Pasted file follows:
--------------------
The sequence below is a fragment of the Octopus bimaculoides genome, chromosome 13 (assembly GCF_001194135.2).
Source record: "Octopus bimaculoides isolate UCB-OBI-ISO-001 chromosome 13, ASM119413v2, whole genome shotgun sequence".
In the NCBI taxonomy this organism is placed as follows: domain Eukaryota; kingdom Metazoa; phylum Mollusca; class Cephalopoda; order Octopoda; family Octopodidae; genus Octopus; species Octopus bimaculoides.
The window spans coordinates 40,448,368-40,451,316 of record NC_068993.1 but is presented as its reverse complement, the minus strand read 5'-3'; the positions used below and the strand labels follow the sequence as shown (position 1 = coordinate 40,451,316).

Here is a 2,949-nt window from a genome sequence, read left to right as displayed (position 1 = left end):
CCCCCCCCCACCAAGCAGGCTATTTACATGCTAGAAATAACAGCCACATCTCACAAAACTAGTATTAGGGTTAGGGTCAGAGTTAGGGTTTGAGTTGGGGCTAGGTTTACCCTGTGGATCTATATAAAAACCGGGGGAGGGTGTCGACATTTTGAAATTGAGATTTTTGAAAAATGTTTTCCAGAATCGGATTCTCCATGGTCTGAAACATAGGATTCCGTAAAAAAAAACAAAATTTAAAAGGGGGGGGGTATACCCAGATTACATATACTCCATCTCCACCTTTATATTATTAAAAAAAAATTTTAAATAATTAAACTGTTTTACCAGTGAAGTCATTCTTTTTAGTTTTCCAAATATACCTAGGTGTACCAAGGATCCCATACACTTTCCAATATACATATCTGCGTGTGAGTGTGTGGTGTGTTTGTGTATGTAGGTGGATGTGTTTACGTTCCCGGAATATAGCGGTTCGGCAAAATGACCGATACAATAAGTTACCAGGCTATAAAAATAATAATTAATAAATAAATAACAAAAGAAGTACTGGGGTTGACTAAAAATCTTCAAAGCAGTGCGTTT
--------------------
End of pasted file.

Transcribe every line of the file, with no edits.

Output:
The sequence below is a fragment of the Octopus bimaculoides genome, chromosome 13 (assembly GCF_001194135.2).
Source record: "Octopus bimaculoides isolate UCB-OBI-ISO-001 chromosome 13, ASM119413v2, whole genome shotgun sequence".
In the NCBI taxonomy this organism is placed as follows: domain Eukaryota; kingdom Metazoa; phylum Mollusca; class Cephalopoda; order Octopoda; family Octopodidae; genus Octopus; species Octopus bimaculoides.
The window spans coordinates 40,448,368-40,451,316 of record NC_068993.1 but is presented as its reverse complement, the minus strand read 5'-3'; the positions used below and the strand labels follow the sequence as shown (position 1 = coordinate 40,451,316).

Here is a 2,949-nt window from a genome sequence, read left to right as displayed (position 1 = left end):
CCCCCCCCCACCAAGCAGGCTATTTACATGCTAGAAATAACAGCCACATCTCACAAAACTAGTATTAGGGTTAGGGTCAGAGTTAGGGTTTGAGTTGGGGCTAGGTTTACCCTGTGGATCTATATAAAAACCGGGGGAGGGTGTCGACATTTTGAAATTGAGATTTTTGAAAAATGTTTTCCAGAATCGGATTCTCCATGGTCTGAAACATAGGATTCCGTAAAAAAAAACAAAATTTAAAAGGGGGGGGGTATACCCAGATTACATATACTCCATCTCCACCTTTATATTATTAAAAAAAAATTTTAAATAATTAAACTGTTTTACCAGTGAAGTCATTCTTTTTAGTTTTCCAAATATACCTAGGTGTACCAAGGATCCCATACACTTTCCAATATACATATCTGCGTGTGAGTGTGTGGTGTGTTTGTGTATGTAGGTGGATGTGTTTACGTTCCCGGAATATAGCGGTTCGGCAAAATGACCGATACAATAAGTTACCAGGCTATAAAAATAATAATTAATAAATAAATAACAAAAGAAGTACTGGGGTTGACTAAAAATCTTCAAAGCAGTGCGTTT